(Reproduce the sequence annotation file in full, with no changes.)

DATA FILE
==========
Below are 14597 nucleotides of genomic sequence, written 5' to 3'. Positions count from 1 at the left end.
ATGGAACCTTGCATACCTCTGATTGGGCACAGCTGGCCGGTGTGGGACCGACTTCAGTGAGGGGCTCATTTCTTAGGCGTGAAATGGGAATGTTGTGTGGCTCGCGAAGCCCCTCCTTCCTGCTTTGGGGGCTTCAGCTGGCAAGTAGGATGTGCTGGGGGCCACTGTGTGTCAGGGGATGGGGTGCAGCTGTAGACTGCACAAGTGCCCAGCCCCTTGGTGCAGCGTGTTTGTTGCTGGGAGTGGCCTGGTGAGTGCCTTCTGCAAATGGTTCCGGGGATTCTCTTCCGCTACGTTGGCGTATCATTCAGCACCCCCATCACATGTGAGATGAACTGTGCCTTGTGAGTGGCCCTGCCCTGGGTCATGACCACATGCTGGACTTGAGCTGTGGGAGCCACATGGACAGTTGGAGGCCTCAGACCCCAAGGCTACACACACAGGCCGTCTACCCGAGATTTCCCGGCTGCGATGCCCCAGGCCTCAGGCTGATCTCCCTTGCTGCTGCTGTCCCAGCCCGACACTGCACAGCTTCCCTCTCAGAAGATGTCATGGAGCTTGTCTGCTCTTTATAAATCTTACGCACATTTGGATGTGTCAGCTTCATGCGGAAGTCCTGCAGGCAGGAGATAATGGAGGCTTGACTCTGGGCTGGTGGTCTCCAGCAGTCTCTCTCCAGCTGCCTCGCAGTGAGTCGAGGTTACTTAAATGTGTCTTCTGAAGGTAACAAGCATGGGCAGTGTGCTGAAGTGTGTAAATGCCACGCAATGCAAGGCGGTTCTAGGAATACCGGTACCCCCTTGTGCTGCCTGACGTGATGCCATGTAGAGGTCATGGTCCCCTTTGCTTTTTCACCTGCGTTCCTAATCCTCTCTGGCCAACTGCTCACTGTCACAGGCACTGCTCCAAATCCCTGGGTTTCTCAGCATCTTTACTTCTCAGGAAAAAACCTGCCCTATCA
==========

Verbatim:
Below are 14597 nucleotides of genomic sequence, written 5' to 3'. Positions count from 1 at the left end.
ATGGAACCTTGCATACCTCTGATTGGGCACAGCTGGCCGGTGTGGGACCGACTTCAGTGAGGGGCTCATTTCTTAGGCGTGAAATGGGAATGTTGTGTGGCTCGCGAAGCCCCTCCTTCCTGCTTTGGGGGCTTCAGCTGGCAAGTAGGATGTGCTGGGGGCCACTGTGTGTCAGGGGATGGGGTGCAGCTGTAGACTGCACAAGTGCCCAGCCCCTTGGTGCAGCGTGTTTGTTGCTGGGAGTGGCCTGGTGAGTGCCTTCTGCAAATGGTTCCGGGGATTCTCTTCCGCTACGTTGGCGTATCATTCAGCACCCCCATCACATGTGAGATGAACTGTGCCTTGTGAGTGGCCCTGCCCTGGGTCATGACCACATGCTGGACTTGAGCTGTGGGAGCCACATGGACAGTTGGAGGCCTCAGACCCCAAGGCTACACACACAGGCCGTCTACCCGAGATTTCCCGGCTGCGATGCCCCAGGCCTCAGGCTGATCTCCCTTGCTGCTGCTGTCCCAGCCCGACACTGCACAGCTTCCCTCTCAGAAGATGTCATGGAGCTTGTCTGCTCTTTATAAATCTTACGCACATTTGGATGTGTCAGCTTCATGCGGAAGTCCTGCAGGCAGGAGATAATGGAGGCTTGACTCTGGGCTGGTGGTCTCCAGCAGTCTCTCTCCAGCTGCCTCGCAGTGAGTCGAGGTTACTTAAATGTGTCTTCTGAAGGTAACAAGCATGGGCAGTGTGCTGAAGTGTGTAAATGCCACGCAATGCAAGGCGGTTCTAGGAATACCGGTACCCCCTTGTGCTGCCTGACGTGATGCCATGTAGAGGTCATGGTCCCCTTTGCTTTTTCACCTGCGTTCCTAATCCTCTCTGGCCAACTGCTCACTGTCACAGGCACTGCTCCAAATCCCTGGGTTTCTCAGCATCTTTACTTCTCAGGAAAAAACCTGCCCTATCA